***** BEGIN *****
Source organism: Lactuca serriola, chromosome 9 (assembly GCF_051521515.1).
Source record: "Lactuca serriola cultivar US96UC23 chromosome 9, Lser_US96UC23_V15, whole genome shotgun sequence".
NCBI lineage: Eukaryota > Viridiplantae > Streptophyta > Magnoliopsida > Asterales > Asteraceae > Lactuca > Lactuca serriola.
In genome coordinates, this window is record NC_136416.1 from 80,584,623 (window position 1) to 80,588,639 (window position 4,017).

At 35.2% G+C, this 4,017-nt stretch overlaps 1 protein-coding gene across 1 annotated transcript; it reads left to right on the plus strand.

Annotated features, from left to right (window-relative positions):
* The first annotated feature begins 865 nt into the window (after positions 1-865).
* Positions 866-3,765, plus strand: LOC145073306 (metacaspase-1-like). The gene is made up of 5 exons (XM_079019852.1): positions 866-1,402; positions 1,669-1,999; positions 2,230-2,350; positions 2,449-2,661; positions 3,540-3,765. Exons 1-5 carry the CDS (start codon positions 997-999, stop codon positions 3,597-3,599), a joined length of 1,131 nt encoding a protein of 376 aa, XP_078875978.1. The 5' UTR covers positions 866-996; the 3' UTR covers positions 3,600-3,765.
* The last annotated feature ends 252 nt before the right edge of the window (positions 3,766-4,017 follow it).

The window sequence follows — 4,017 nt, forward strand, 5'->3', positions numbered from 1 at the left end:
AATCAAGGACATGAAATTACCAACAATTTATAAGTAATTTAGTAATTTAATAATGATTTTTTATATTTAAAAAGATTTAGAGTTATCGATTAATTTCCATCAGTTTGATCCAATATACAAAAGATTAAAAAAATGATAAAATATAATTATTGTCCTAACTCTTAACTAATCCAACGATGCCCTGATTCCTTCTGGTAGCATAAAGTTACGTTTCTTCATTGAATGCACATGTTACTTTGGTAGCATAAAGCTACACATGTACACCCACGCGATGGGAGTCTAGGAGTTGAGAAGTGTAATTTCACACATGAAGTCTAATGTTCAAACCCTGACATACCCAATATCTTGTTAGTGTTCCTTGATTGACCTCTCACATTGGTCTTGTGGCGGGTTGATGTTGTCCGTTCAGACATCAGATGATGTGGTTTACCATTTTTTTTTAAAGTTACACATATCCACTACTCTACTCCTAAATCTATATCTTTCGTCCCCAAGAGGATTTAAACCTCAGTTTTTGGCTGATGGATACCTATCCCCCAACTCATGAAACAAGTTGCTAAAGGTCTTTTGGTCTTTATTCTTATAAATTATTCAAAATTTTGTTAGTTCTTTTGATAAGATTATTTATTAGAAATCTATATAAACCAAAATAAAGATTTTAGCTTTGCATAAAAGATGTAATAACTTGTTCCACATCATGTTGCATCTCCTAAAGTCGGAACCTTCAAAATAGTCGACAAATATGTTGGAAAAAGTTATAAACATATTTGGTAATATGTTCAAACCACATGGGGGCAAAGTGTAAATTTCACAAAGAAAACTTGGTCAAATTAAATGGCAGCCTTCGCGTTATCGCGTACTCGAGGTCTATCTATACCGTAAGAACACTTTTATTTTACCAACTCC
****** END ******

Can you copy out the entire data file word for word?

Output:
Source organism: Lactuca serriola, chromosome 9 (assembly GCF_051521515.1).
Source record: "Lactuca serriola cultivar US96UC23 chromosome 9, Lser_US96UC23_V15, whole genome shotgun sequence".
NCBI lineage: Eukaryota > Viridiplantae > Streptophyta > Magnoliopsida > Asterales > Asteraceae > Lactuca > Lactuca serriola.
In genome coordinates, this window is record NC_136416.1 from 80,584,623 (window position 1) to 80,588,639 (window position 4,017).

At 35.2% G+C, this 4,017-nt stretch overlaps 1 protein-coding gene across 1 annotated transcript; it reads left to right on the plus strand.

Annotated features, from left to right (window-relative positions):
* The first annotated feature begins 865 nt into the window (after positions 1-865).
* Positions 866-3,765, plus strand: LOC145073306 (metacaspase-1-like). The gene is made up of 5 exons (XM_079019852.1): positions 866-1,402; positions 1,669-1,999; positions 2,230-2,350; positions 2,449-2,661; positions 3,540-3,765. Exons 1-5 carry the CDS (start codon positions 997-999, stop codon positions 3,597-3,599), a joined length of 1,131 nt encoding a protein of 376 aa, XP_078875978.1. The 5' UTR covers positions 866-996; the 3' UTR covers positions 3,600-3,765.
* The last annotated feature ends 252 nt before the right edge of the window (positions 3,766-4,017 follow it).

The window sequence follows — 4,017 nt, forward strand, 5'->3', positions numbered from 1 at the left end:
AATCAAGGACATGAAATTACCAACAATTTATAAGTAATTTAGTAATTTAATAATGATTTTTTATATTTAAAAAGATTTAGAGTTATCGATTAATTTCCATCAGTTTGATCCAATATACAAAAGATTAAAAAAATGATAAAATATAATTATTGTCCTAACTCTTAACTAATCCAACGATGCCCTGATTCCTTCTGGTAGCATAAAGTTACGTTTCTTCATTGAATGCACATGTTACTTTGGTAGCATAAAGCTACACATGTACACCCACGCGATGGGAGTCTAGGAGTTGAGAAGTGTAATTTCACACATGAAGTCTAATGTTCAAACCCTGACATACCCAATATCTTGTTAGTGTTCCTTGATTGACCTCTCACATTGGTCTTGTGGCGGGTTGATGTTGTCCGTTCAGACATCAGATGATGTGGTTTACCATTTTTTTTTAAAGTTACACATATCCACTACTCTACTCCTAAATCTATATCTTTCGTCCCCAAGAGGATTTAAACCTCAGTTTTTGGCTGATGGATACCTATCCCCCAACTCATGAAACAAGTTGCTAAAGGTCTTTTGGTCTTTATTCTTATAAATTATTCAAAATTTTGTTAGTTCTTTTGATAAGATTATTTATTAGAAATCTATATAAACCAAAATAAAGATTTTAGCTTTGCATAAAAGATGTAATAACTTGTTCCACATCATGTTGCATCTCCTAAAGTCGGAACCTTCAAAATAGTCGACAAATATGTTGGAAAAAGTTATAAACATATTTGGTAATATGTTCAAACCACATGGGGGCAAAGTGTAAATTTCACAAAGAAAACTTGGTCAAATTAAATGGCAGCCTTCGCGTTATCGCGTACTCGAGGTCTATCTATACCGTAAGAACACTTTTATTTTACCAACTCC